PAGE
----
- Pelger-Huet syndrome—Hereditary. Abnormal white blood cells that, instead of being a natural round shape look more like two round shapes tied together. If the white cells with the disease are not dealt with, they can have a devastating effect on healthy bone marrow cells. Thus, it will be easy to break brittle bones and the dog will bleed easily. With a shortage of healthy white blood cells, the immune system will shut down and the dog will be like falling dominoes. While there is no cure for this, there is a way of re-growing healthy white cells to replace the bad ones and this process can be done over and over, keeping the dog alive.
- Iris Coloboma—Eye disease. A thinning or hole in the iris. This does not stop the dog from seeing but it does cause the dog to squint because too much light is allowed to enter the eye. With a hole in the eye, it's ;like getting your eyes dilated and going out into the sun. It should stop with the breeder.
- Hypothyroidism—An underactive thyroid gland produces too little thyroid hormone which reduces the dog's metabolism level. Hypothyroidism stems from the Australian Shepherd’s immune system attacking the tissues of the thyroid gland. Bottom line is the dog becomes symptomatic. The cause can be a predisposition for thyroid problems, air pollution and allergies. A FEW symptoms of the disorder include lethargy, weight gain, skin infections, dry skin, hair loss, slow heart rate, ear infections, depression. See your set right away.
- Valvular heart disease—Usually older dogs. A progressive disease. Heart valves thicken and degenerate. Symptoms include difficulty breathing, reluctance to exercise, fainting, excessive coughing, no appetite, constant fatigue. See vet immediately for treatment program!
- Ivermectin toxicityis - Some Australian Shepherds are sensitive to a common drug "Ivermectin" that's used as a parasitic and the dogs have a severe reaction. Be careful when using this drug.
- Lumbar sacral syndrome—Spinal nerve compression in the lumbar-sacral (lower) area of the spine.
- Epilepsy—A serious seizure disorder showing up at around 2 to 4 or 5 years of age.
- Progressive Retinal Atrophy—An inherited, untreatable disease of the retina affecting both eyes causing blindness. It’s in the genes of the dog and is not painful. Starts with night blindness and progresses as the retina gradually deteriorates.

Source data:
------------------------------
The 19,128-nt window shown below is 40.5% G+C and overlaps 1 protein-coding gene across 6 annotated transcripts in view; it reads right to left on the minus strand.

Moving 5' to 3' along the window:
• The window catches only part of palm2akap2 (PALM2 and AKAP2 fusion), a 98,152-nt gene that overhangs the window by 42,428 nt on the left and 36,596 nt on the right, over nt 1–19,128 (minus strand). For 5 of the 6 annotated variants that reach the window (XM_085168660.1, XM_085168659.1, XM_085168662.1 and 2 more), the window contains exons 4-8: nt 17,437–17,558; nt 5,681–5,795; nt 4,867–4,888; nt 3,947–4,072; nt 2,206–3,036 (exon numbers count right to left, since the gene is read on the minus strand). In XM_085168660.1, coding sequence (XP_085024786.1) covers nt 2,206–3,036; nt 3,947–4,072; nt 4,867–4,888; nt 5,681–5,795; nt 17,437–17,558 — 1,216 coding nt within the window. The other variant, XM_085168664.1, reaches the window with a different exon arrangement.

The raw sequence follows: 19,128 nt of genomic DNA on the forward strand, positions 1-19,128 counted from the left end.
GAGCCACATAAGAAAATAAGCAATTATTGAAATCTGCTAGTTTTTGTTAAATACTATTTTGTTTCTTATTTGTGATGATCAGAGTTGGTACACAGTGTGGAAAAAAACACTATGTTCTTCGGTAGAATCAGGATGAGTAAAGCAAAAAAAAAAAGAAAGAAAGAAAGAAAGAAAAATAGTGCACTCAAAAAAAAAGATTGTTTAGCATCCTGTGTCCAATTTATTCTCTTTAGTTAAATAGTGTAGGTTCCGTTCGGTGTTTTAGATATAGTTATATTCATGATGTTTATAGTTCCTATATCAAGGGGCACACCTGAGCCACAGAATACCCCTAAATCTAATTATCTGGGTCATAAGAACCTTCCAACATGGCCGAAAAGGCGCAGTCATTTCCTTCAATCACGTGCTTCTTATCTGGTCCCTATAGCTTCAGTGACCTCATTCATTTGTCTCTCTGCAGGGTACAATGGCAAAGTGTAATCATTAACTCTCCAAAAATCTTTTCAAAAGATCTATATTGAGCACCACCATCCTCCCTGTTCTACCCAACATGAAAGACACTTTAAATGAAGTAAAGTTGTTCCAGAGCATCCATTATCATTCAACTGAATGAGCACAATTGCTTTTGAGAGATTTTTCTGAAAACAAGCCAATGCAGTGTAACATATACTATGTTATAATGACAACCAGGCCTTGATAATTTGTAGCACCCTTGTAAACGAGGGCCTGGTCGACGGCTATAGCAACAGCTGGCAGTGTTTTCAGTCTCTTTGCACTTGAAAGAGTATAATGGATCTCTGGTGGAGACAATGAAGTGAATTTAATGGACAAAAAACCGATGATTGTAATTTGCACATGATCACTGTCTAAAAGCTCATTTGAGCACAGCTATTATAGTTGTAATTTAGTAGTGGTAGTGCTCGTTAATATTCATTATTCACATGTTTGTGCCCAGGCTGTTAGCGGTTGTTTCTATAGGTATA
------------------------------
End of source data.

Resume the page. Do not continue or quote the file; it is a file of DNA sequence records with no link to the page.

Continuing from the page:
- Von Willebrand"s Disease—A deficiency in clotting factor in the blood. The affected dog does not properly utilize the blood-platelets for blood-clotting. Thus, the dog is prone to excessive bleeding if in an accident or surgery.
- Patent ductus arteriosis—Canine congenital heart failure. Before birth, blood from the heart passes the lungs by a small vessel called the ductus arteriosis. That small vessel is supposes to vanish after birth and the infant breathes on it’s own With this disease, the vessel does not go away resulting in improper circulation of blood.
- Urolithiasis—Excessive crystals (urinary stones or bladder or kidney stones) can form in the urinary tract or kidney, bladder or urethra, blocking the flow of urine. The crystals or stones irritate the lining of the urinary tract. They cause blood in the urine and pain and in severe cases make urination impossible. Symptoms are frequent urination, urinating in odd places, blood in urine, dribbling, depression, weakness, straining, pain, vomiting and loss of appetite. Dogs can be treated by diet, medications and surgery, depending on the dog, severity and other circumstances of the individual case.
- Persistent pupillary membranes—Hereditary.Eye Problem - Vision impaired by strands of tissue in the eye left over from before birth. Strands should be gone by 5 weeks age. Strands can bridge from iris to cornea, iris to pupil, iris to lens (causing cataracts) or they can for sheets of tissue. If the Australian Shepherd is young and you see small white spots in the dog’s eyes or the dog seems to have poor vision, see the vet. Forming of cataracts might be the biggest problem but don’t let this slip by. It may be nothing, it may be something.
Other health issues could occur with your Australian Shepherd. If you notice any problems with your dog, take it to the vet immediately. This website is for general information only and is not intended to, in any way, be a medical guide.